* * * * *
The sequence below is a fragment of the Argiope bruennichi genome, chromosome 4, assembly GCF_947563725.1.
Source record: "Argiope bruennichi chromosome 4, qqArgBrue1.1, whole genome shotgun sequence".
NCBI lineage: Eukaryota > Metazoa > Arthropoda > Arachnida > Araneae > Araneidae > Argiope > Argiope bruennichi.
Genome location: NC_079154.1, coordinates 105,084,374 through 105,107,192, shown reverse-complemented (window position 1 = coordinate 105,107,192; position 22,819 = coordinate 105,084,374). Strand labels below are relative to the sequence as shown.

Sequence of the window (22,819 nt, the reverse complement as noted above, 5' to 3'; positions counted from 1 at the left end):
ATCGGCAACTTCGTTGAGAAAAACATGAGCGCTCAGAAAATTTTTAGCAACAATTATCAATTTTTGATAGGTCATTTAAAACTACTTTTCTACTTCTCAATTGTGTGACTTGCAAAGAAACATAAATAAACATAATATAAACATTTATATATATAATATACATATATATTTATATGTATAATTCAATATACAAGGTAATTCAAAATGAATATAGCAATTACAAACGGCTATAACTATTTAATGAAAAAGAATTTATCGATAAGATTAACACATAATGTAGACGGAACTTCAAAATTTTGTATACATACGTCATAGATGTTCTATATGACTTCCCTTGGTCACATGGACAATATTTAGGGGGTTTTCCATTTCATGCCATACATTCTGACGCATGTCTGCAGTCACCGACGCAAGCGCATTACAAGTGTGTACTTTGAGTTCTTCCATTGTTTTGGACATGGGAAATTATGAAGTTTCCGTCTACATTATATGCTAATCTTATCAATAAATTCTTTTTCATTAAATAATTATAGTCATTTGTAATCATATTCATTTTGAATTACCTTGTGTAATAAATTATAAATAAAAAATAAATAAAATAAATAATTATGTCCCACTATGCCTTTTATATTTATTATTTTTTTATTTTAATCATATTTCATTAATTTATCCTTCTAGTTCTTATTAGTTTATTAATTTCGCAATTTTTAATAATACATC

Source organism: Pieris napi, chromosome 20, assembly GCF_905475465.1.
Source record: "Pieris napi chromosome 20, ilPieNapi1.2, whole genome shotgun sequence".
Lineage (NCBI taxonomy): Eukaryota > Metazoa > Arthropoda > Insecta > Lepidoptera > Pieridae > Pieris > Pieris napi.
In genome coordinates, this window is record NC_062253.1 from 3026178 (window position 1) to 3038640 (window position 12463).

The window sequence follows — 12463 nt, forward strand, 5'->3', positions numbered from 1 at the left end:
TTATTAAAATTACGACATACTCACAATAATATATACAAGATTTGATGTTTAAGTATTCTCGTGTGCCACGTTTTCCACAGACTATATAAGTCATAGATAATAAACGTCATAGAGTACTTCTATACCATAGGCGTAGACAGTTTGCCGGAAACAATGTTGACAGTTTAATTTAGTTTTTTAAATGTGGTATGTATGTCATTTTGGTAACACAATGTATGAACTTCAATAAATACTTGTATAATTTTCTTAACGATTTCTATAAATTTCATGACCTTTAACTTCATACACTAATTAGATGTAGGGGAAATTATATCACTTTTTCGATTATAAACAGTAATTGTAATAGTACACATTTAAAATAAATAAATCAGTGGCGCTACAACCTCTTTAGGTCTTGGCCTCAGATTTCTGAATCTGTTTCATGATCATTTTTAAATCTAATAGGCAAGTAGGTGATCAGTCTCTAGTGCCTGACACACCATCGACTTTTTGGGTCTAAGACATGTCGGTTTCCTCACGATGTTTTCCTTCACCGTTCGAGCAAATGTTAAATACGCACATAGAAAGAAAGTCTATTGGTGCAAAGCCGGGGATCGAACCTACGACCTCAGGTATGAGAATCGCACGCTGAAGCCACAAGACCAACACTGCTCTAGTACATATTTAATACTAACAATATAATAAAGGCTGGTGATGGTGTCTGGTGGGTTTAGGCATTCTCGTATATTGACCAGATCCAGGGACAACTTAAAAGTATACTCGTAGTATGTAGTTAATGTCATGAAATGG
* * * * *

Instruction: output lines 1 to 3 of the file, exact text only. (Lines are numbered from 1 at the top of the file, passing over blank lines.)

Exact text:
The sequence below is a fragment of the Argiope bruennichi genome, chromosome 4, assembly GCF_947563725.1.
Source record: "Argiope bruennichi chromosome 4, qqArgBrue1.1, whole genome shotgun sequence".
NCBI lineage: Eukaryota > Metazoa > Arthropoda > Arachnida > Araneae > Araneidae > Argiope > Argiope bruennichi.